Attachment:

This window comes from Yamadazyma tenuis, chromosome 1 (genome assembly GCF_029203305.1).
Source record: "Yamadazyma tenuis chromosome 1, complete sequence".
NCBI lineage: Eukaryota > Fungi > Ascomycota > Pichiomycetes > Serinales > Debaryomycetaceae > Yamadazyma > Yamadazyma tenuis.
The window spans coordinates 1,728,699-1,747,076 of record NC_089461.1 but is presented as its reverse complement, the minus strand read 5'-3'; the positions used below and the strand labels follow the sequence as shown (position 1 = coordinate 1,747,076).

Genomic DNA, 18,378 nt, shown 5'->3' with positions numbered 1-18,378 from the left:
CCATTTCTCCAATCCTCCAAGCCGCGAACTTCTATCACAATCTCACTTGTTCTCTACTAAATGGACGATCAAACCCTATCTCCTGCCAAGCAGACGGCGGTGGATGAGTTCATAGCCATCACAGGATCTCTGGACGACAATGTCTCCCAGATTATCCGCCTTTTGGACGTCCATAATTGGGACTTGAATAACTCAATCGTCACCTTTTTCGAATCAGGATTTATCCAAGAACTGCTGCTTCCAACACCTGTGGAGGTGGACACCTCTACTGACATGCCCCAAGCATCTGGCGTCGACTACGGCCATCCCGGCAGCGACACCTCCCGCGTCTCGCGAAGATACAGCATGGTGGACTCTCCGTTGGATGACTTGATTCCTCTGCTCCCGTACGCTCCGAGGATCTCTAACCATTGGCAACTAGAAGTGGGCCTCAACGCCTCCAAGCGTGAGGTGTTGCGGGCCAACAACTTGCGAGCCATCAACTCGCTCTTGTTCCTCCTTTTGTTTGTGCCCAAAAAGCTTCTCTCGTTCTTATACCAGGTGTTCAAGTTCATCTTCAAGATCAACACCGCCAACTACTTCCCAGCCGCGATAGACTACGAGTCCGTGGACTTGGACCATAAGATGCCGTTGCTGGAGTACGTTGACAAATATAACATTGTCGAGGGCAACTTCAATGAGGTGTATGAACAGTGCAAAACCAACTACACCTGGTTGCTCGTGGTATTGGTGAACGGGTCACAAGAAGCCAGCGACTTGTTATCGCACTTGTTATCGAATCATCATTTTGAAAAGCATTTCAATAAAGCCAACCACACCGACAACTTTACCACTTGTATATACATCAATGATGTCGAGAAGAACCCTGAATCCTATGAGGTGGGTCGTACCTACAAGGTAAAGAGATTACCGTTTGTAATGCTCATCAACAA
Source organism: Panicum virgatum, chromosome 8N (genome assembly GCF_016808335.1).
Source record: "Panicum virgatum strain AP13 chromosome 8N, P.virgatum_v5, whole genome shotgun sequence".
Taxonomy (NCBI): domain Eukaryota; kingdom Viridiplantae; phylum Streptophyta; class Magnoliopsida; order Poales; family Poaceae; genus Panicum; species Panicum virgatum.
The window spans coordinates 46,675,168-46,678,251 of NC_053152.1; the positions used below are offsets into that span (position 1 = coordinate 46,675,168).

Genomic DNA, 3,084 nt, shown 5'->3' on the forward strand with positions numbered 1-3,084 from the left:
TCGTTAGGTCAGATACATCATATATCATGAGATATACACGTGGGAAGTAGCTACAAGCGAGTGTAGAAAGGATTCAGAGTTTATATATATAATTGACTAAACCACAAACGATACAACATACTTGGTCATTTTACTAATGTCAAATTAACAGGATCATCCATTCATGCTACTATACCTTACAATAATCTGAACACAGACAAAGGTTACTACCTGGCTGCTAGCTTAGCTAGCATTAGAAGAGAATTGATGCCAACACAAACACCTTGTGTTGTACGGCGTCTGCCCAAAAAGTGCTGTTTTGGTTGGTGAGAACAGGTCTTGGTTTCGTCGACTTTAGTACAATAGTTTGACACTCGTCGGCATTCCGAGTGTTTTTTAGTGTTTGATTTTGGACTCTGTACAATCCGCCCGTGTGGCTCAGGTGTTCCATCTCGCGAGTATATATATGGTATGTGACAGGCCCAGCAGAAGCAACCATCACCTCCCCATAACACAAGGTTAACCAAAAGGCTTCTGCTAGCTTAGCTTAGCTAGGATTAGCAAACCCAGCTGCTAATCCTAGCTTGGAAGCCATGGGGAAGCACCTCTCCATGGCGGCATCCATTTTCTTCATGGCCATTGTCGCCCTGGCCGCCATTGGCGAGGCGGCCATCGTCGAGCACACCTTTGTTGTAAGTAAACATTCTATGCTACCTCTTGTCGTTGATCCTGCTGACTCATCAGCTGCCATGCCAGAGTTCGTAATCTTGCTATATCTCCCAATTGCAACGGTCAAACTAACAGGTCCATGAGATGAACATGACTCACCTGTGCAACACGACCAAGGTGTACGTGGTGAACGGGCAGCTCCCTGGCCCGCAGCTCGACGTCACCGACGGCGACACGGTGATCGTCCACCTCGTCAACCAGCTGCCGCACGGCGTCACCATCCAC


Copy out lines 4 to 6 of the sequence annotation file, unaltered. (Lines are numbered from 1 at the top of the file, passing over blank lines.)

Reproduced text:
The window spans coordinates 1,728,699-1,747,076 of record NC_089461.1 but is presented as its reverse complement, the minus strand read 5'-3'; the positions used below and the strand labels follow the sequence as shown (position 1 = coordinate 1,747,076).

Genomic DNA, 18,378 nt, shown 5'->3' with positions numbered 1-18,378 from the left:
CCATTTCTCCAATCCTCCAAGCCGCGAACTTCTATCACAATCTCACTTGTTCTCTACTAAATGGACGATCAAACCCTATCTCCTGCCAAGCAGACGGCGGTGGATGAGTTCATAGCCATCACAGGATCTCTGGACGACAATGTCTCCCAGATTATCCGCCTTTTGGACGTCCATAATTGGGACTTGAATAACTCAATCGTCACCTTTTTCGAATCAGGATTTATCCAAGAACTGCTGCTTCCAACACCTGTGGAGGTGGACACCTCTACTGACATGCCCCAAGCATCTGGCGTCGACTACGGCCATCCCGGCAGCGACACCTCCCGCGTCTCGCGAAGATACAGCATGGTGGACTCTCCGTTGGATGACTTGATTCCTCTGCTCCCGTACGCTCCGAGGATCTCTAACCATTGGCAACTAGAAGTGGGCCTCAACGCCTCCAAGCGTGAGGTGTTGCGGGCCAACAACTTGCGAGCCATCAACTCGCTCTTGTTCCTCCTTTTGTTTGTGCCCAAAAAGCTTCTCTCGTTCTTATACCAGGTGTTCAAGTTCATCTTCAAGATCAACACCGCCAACTACTTCCCAGCCGCGATAGACTACGAGTCCGTGGACTTGGACCATAAGATGCCGTTGCTGGAGTACGTTGACAAATATAACATTGTCGAGGGCAACTTCAATGAGGTGTATGAACAGTGCAAAACCAACTACACCTGGTTGCTCGTGGTATTGGTGAACGGGTCACAAGAAGCCAGCGACTTGTTATCGCACTTGTTATCGAATCATCATTTTGAAAAGCATTTCAATAAAGCCAACCACACCGACAACTTTACCACTTGTATATACATCAATGATGTCGAGAAGAACCCTGAATCCTATGAGGTGGGTCGTACCTACAAGGTAAAGAGATTACCGTTTGTAATGCTCATCAACAA